In Brazilian jurisprudence, there are several legal theories about what constitutes a crime under Brazilian law. More specifically, there are three main schools of thought. The first theory is the four-part theory, which holds that a crime is made up of four distinct elements: facts typifying the offense, illicitness, guilt (similar to mens re in common law), and a legal basis for punishment. Today, this theory has been virtually discarded.
The second theory, which is one of the two main camps in existence today, is the three-part theory. The three-part theory holds that crimes are made up of the facts typifying the crime, illicitness, and guilt. Although this is the predominant theory in Brazilian law today, there is a third theory.
The third theory holds that guilt is automatic where the facts of the case fit the typification of the act and the act is illicit. Therefore, Ricardo Tosto this theory holds there are two elements to a crime, the facts of the case and the illicitness of the act. The third theory is similar to strict liability in the context of common law, where mens re need not be proved.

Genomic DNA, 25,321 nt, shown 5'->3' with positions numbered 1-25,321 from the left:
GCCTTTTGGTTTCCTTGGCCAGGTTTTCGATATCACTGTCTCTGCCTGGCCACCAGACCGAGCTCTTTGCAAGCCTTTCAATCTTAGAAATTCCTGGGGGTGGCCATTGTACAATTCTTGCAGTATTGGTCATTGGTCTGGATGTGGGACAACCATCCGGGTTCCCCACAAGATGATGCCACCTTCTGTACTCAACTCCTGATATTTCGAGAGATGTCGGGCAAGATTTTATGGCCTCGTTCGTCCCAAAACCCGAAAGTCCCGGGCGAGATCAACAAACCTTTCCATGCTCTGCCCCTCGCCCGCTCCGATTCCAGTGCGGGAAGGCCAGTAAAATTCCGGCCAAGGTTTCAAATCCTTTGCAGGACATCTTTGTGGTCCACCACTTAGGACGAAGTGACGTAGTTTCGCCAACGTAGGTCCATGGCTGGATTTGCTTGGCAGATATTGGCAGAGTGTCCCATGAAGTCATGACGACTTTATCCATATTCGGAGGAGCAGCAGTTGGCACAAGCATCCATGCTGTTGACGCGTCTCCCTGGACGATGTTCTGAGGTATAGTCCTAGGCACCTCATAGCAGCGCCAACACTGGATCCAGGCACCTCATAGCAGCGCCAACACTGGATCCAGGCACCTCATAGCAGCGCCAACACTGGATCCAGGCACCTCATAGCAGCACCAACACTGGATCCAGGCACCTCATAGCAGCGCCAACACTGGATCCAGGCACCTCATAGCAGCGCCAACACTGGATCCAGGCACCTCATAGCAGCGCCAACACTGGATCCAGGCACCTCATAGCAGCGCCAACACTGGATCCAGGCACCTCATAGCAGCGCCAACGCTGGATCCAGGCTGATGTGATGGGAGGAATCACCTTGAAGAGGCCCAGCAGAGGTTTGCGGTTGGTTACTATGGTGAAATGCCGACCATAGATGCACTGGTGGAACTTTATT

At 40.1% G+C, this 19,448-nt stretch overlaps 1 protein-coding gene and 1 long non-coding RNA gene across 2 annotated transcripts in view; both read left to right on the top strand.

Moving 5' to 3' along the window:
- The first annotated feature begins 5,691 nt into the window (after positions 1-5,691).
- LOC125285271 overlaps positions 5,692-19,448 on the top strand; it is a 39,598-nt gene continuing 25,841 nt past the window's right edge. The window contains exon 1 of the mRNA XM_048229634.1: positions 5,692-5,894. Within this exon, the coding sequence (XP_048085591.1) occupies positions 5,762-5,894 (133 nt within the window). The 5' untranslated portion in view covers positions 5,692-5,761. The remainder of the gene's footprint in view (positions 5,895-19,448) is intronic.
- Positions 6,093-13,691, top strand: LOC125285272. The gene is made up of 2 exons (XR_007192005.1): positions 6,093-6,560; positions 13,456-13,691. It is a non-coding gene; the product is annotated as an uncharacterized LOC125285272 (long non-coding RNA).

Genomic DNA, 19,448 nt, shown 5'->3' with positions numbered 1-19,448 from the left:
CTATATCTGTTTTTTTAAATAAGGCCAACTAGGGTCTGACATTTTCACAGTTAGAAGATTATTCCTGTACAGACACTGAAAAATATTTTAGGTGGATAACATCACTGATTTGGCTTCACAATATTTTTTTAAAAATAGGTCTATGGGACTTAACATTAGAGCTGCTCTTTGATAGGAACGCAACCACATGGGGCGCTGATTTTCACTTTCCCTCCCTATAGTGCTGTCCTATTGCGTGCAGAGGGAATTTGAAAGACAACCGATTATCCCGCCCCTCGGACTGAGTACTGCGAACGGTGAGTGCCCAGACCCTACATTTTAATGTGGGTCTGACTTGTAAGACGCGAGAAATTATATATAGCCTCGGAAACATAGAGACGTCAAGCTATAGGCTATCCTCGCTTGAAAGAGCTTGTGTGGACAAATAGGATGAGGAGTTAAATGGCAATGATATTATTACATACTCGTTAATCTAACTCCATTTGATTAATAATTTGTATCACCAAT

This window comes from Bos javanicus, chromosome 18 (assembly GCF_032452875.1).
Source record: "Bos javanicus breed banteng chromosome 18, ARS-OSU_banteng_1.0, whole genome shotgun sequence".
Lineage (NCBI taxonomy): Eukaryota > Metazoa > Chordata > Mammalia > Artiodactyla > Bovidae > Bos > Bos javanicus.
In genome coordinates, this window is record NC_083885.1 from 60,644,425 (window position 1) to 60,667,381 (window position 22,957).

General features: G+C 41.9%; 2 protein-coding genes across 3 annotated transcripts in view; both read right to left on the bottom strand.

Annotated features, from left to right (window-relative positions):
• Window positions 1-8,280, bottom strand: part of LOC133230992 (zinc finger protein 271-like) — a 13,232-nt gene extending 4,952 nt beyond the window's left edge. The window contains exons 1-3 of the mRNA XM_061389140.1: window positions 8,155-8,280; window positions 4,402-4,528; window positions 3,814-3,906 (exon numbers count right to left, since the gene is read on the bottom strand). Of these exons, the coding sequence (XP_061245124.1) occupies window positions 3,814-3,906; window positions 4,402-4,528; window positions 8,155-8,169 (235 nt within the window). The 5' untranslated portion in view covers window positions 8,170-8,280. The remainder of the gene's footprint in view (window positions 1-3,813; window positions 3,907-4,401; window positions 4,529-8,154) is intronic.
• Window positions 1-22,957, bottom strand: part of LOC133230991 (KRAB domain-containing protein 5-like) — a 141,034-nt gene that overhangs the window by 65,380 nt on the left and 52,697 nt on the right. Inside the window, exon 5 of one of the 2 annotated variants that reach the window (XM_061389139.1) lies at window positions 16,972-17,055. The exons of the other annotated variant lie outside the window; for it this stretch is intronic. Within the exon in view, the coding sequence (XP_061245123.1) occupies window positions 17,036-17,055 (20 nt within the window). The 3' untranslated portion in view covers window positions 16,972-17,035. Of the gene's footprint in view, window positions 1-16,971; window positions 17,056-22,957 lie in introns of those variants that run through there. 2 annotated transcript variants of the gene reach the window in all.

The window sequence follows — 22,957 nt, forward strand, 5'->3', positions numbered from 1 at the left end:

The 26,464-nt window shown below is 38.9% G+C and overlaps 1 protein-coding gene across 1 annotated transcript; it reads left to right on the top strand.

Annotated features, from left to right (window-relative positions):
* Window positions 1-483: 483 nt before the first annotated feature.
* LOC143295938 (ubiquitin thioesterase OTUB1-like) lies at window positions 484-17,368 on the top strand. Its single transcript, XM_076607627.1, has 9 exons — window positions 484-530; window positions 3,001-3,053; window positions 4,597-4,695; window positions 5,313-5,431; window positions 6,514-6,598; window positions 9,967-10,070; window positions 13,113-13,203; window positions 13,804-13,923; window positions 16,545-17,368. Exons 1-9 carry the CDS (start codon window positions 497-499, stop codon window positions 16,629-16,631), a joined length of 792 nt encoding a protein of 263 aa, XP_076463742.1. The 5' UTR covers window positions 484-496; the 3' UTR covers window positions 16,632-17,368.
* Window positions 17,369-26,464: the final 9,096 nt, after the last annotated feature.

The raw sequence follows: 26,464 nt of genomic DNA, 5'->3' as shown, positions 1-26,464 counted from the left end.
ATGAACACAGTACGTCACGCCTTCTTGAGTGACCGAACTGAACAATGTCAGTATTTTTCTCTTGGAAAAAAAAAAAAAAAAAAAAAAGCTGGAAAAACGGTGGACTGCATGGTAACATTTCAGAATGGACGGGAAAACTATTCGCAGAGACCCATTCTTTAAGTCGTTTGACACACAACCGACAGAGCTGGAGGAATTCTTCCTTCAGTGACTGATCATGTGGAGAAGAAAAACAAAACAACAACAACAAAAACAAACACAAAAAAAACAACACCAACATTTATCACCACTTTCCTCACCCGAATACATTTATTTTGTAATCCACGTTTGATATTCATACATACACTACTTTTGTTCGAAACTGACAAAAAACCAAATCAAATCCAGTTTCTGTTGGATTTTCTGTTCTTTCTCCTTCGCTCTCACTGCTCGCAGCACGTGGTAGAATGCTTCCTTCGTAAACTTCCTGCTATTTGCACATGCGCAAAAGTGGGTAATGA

Ricardo Tosto is an expert in several fields of Brazilian law. The attorney is the managing partner of one of Sao Paulo’s leading firms, Ricardo Tosto & Associates. In additino to handling criminal cases, Ricardo Tosto expert in credit and Brazilian financial law.
As one of Sao Paulo’s best known litigators, Ricardo Tosto has been recognized by a number of legal publications. Ricardo Tosto’s firm has been at the top of the Sao Paulo legal field for over twenty years. His law degree is from McKenzie Presbyterian University in Sao Paulo. He also holds a diploma in business administration.
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